Described in a forthcoming issue of Physical Review Letters,* the new device is a 1-millimeter-square ion trap with a built-in optical fiber. The authors use ions as quantum bits (qubits) to store information in experimental quantum computing, which may someday solve certain problems that are intractable today. An ion can be adjustably positioned 80 to 100 micrometers from an optical fiber, which detects the ion's fluorescence signals indicating the qubit's information content.
"The design is helpful because of the tight coupling between the ion and the fiber, and also because it's small, so you can get a lot of fibers on a chip," says first author Aaron VanDevender, a NIST postdoctoral researcher.
NIST scientists demonstrated the new device using magnesium ions. Light emitted by an ion passes through a hole in an electrode and is collected in the fiber below the electrode surface (see image). By contrast, conventional ion traps use large external lenses typically located 5 centimeters away from the ions—about 500 times farther than the fiber—to collect the fluorescence light. Optical fibers may handle large numbers of ions more easily than the bulky optical systems, because multiple fibers may eventually be attached to a single ion trap.
The fiber method currently captures less light than the lens system but is adequate for detecting quantum information because ions are extremely bright, producing millions of photons (individual particles of light) per second, VanDevender says. The authors expect to boost efficiency by shaping the fiber tip and using anti-reflection coating on surfaces. The new trap design is intended as a prototype for eventually pairing single ions with single photons, to make an interface enabling matter qubits to swap information with photon qubits in a quantum computing and communications network. Photons are used as qubits in quantum communications, the most secure method known for ensuring the privacy of a communications channel. In a quantum network, the information encoded in the "spins" of individual ions could be transferred to, for example, electric field orientations of individual photons for transport to other processing regions of the network.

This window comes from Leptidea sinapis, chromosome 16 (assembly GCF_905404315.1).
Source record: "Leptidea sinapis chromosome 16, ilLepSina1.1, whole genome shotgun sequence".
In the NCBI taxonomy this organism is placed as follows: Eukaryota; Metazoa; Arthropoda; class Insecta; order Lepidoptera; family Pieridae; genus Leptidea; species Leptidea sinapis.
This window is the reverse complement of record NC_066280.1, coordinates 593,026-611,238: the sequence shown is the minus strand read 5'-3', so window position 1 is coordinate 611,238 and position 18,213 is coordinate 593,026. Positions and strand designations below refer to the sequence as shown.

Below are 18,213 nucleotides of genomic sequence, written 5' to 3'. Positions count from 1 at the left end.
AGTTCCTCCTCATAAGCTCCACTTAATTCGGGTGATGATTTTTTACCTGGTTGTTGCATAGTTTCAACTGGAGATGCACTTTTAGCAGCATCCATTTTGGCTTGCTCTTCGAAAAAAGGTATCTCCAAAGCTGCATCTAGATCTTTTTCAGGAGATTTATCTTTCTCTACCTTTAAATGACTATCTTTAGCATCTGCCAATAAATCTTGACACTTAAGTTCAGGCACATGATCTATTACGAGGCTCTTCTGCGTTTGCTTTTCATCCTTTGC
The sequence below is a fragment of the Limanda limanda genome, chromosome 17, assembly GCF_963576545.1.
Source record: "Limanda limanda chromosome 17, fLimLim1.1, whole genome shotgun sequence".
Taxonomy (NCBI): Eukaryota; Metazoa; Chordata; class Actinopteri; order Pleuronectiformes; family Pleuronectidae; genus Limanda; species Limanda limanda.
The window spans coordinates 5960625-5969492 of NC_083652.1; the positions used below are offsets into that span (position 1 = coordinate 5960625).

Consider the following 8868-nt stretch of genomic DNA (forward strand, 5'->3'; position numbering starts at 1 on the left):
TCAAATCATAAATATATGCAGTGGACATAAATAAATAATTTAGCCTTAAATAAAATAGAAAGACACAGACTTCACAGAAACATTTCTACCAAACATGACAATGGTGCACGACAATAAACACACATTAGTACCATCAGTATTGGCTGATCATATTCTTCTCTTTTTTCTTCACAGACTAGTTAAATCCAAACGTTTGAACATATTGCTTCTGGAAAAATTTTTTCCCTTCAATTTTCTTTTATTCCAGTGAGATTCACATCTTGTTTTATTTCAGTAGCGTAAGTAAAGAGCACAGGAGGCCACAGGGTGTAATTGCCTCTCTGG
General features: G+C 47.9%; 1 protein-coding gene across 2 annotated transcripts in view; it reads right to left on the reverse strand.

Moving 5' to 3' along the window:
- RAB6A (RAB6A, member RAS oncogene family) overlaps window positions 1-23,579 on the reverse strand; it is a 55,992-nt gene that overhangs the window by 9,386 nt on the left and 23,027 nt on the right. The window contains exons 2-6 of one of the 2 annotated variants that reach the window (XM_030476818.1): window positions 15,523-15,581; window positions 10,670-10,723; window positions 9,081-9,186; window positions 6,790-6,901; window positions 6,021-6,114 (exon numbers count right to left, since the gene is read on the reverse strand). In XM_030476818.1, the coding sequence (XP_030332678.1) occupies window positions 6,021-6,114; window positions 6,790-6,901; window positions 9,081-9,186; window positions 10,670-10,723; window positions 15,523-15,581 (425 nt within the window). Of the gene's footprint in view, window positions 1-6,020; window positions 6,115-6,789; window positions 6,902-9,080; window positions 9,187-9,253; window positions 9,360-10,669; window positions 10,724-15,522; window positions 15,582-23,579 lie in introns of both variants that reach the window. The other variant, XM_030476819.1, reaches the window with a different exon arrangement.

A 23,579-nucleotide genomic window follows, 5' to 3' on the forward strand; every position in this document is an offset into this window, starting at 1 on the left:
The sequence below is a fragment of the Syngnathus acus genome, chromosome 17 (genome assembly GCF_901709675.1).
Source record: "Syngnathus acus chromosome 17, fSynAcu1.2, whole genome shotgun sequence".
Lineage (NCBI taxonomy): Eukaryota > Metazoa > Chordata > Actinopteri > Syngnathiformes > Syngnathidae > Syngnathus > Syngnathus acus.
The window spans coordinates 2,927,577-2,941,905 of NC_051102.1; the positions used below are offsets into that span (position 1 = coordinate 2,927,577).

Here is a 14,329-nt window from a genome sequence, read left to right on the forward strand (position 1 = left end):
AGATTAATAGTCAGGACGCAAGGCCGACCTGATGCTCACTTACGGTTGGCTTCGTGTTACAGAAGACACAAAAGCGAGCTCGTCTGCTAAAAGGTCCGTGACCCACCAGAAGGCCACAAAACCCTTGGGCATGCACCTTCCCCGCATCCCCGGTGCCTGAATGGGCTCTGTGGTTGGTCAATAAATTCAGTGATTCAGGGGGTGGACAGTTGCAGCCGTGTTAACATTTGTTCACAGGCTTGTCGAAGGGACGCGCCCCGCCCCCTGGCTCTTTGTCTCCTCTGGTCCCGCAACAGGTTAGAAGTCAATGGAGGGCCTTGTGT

The research was supported by the Defense Advanced Research Projects Agency, National Security Agency, Office of Naval Research, Intelligence Advanced Research Projects Activity, and Sandia National Laboratories.
*A.P. VanDevender, Y. Colombe, J. Amini, D. Leibfried and D.J. Wineland. Efficient fiber optic detection of trapped ion fluorescence. Physical Review Letters. Forthcoming.
Laura Ost | Newswise Science News
DGIST develops 20 times faster biosensor
24.04.2017 | DGIST (Daegu Gyeongbuk Institute of Science and Technology)
New quantum liquid crystals may play role in future of computers
21.04.2017 | California Institute of Technology
More and more automobile companies are focusing on body parts made of carbon fiber reinforced plastics (CFRP). However, manufacturing and repair costs must be further reduced in order to make CFRP more economical in use. Together with the Volkswagen AG and five other partners in the project HolQueSt 3D, the Laser Zentrum Hannover e.V. (LZH) has developed laser processes for the automatic trimming, drilling and repair of three-dimensional components.
Automated manufacturing processes are the basis for ultimately establishing the series production of CFRP components. In the project HolQueSt 3D, the LZH has...
Reflecting the structure of composites found in nature and the ancient world, researchers at the University of Illinois at Urbana-Champaign have synthesized thin carbon nanotube (CNT) textiles that exhibit both high electrical conductivity and a level of toughness that is about fifty times higher than copper films, currently used in electronics.
"The structural robustness of thin metal films has significant importance for the reliable operation of smart skin and flexible electronics including...
The nearby, giant radio galaxy M87 hosts a supermassive black hole (BH) and is well-known for its bright jet dominating the spectrum over ten orders of magnitude in frequency. Due to its proximity, jet prominence, and the large black hole mass, M87 is the best laboratory for investigating the formation, acceleration, and collimation of relativistic jets. A research team led by Silke Britzen from the Max Planck Institute for Radio Astronomy in Bonn, Germany, has found strong indication for turbulent processes connecting the accretion disk and the jet of that galaxy providing insights into the longstanding problem of the origin of astrophysical jets.
Supermassive black holes form some of the most enigmatic phenomena in astrophysics. Their enormous energy output is supposed to be generated by the...
The probability to find a certain number of photons inside a laser pulse usually corresponds to a classical distribution of independent events, the so-called...
Microprocessors based on atomically thin materials hold the promise of the evolution of traditional processors as well as new applications in the field of flexible electronics. Now, a TU Wien research team led by Thomas Müller has made a breakthrough in this field as part of an ongoing research project.
Two-dimensional materials, or 2D materials for short, are extremely versatile, although – or often more precisely because – they are made up of just one or a...
20.04.2017 | Event News
18.04.2017 | Event News
03.04.2017 | Event News
24.04.2017 | Life Sciences
24.04.2017 | Life Sciences
24.04.2017 | Life Sciences